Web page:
It was now night and our original plan of sleeping in a service station was halted as this one was not open. However, there was a man working inside. He was very willing to help us. The two best ways he could help us was either to open the door for us, or to ask people in French to give us a lift.  He missed realizing both points. His ideas of helpfulness were to offer us sweets and bread, and to not open the door. Several cars stop by, but all were from the ‘bad family’ type – the ones with many kids who tend to occupy back seats. We also had a short-lived hope of getting an epic lift by some policemen; but French policemen did not turn out to be what we think of policemen.

Even with the influx of English on the world, the French government is doing a good job keeping it out of France. Here people spoke either no-English, or broken Anglo-French, which was more French than Anglo. On our part, we both were slowly remembering some phrases from our learning-French past, and found out a new important word: hitchhike=autostop.

It is now freezing outside, and the shop worker is stepping up his game – at 6am he can give us a lift with him to Lille and pay our train ticket to Spain. In case we didn’t understand him (because his English is not the best, you know) he repeated this several times with intermittent lectures on how dangerous autostop was. We then proceeded to enlighten him on how he could help us more. Maybe we could go inside? Again, we are told we could go to Lille at 6am. Tina says: “If we are not dead by then.” at this point, the penny drops. But, he explains, his chief (think: boss) wouldn’t allow it. Then, we brought out the Sad Face. He finally says we can stay in till 5am when his chief arrives, but we’ll have to hide in the kitchen. I don’t know what the French are doing in their kitchen, but this looked oddly like a bathroom full of showers. Ultimately, we resign to taking a nap on the bathroom floor, which wasn’t bad as it was warm and clean. The worker comes back to ask if we are doing okay in the kitchen and brings us a fresh baguette (:P).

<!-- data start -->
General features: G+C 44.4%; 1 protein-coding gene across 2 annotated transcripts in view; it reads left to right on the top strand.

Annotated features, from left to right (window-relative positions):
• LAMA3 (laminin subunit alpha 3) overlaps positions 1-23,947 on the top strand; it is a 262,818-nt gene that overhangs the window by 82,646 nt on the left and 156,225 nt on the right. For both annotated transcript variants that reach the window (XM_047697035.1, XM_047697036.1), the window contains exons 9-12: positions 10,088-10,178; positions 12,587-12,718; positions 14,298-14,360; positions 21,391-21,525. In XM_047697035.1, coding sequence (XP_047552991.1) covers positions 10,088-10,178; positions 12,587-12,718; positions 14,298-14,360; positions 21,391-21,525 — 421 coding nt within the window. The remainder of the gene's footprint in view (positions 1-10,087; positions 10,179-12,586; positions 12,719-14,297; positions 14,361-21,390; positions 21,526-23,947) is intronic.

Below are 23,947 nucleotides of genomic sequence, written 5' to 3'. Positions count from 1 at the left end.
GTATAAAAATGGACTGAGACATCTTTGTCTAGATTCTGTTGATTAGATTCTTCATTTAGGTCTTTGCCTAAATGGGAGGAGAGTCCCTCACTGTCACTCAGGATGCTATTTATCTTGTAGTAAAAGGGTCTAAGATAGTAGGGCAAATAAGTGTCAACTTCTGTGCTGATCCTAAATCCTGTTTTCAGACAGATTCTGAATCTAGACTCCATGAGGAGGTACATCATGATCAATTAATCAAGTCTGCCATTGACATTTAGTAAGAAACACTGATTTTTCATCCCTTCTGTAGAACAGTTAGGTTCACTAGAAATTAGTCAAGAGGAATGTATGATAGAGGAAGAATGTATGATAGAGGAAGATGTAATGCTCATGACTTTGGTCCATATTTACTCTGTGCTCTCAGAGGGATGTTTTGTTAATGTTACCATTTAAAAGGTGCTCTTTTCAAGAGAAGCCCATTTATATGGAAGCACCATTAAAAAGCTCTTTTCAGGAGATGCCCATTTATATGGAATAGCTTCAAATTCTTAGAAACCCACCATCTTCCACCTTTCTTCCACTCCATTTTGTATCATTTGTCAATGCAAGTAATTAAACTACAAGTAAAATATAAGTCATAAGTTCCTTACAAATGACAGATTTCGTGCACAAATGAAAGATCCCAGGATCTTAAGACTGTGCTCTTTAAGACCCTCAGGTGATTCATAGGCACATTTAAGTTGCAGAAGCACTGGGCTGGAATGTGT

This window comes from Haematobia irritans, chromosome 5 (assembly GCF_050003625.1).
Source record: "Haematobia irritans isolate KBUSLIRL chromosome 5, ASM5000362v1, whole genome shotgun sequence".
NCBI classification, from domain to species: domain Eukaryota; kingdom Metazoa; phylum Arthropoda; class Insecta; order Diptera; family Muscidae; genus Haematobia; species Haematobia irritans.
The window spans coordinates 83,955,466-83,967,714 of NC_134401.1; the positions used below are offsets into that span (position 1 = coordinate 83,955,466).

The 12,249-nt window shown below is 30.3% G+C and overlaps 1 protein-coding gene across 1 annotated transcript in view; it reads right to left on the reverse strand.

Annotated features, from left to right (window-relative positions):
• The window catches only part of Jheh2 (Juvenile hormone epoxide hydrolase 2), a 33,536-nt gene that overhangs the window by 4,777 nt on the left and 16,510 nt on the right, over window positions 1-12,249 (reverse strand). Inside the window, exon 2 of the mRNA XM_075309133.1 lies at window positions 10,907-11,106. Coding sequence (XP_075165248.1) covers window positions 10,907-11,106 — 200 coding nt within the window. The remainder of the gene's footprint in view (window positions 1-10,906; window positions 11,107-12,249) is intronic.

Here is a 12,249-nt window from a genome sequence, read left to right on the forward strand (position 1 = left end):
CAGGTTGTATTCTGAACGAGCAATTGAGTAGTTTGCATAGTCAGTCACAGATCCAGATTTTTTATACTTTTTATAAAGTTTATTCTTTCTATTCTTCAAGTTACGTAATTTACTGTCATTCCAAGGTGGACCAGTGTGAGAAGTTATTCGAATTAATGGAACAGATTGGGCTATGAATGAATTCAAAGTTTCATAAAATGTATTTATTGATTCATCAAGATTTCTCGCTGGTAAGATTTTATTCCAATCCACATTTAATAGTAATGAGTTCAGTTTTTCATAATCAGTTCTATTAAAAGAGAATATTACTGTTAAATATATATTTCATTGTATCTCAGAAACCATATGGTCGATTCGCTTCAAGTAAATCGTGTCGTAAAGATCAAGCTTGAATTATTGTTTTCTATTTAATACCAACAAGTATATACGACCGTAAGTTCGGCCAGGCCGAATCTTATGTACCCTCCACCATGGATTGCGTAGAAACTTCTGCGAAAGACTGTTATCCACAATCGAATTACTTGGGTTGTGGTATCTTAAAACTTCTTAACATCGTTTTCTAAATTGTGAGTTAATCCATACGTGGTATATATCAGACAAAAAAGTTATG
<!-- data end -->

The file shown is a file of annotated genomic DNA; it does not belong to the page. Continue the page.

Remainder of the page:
Our Mascot Spongebob

After a really restful 45 minute sleep we emerge out of the kitchen and back into the cold. (Before this, we had a trip to the toilet, as ironically, the door to the toilets was locked and we were not able to use them during our stay). Outside, a sense of dejàvu occurs as we scanned the empty horizon for oncoming cars.  “I can still take you to Lille at 6!” We secretly hope we get a lift by then.

Then, an English car arrives. Pickup 12 – the ultimatum guys. We are excited to speak English again. Yet we realize these three rough, suspicious-looking men are not English – they’re speaking a strange language that even Tina doesn’t recognize (meaning it was not Polish or Russian or Slavic.) “Oh well” says Tina, “I don’t care even if we end up in Romania in a chain of woman trafficking, at least, we are moving.” Later we ask them where are they from. Answer: Romania.

Although they had an English car, their English wasn’t that great. So I am surprised at their topic of conversation “Do you believe in God?”. You would think a less philosophical topic would be chosen when you can hardly communicate what you are doing at a petrol station at 5am! We tell them we want to go on the A10, across Paris, towards Orleans. Tiredness prevails and we fall asleep.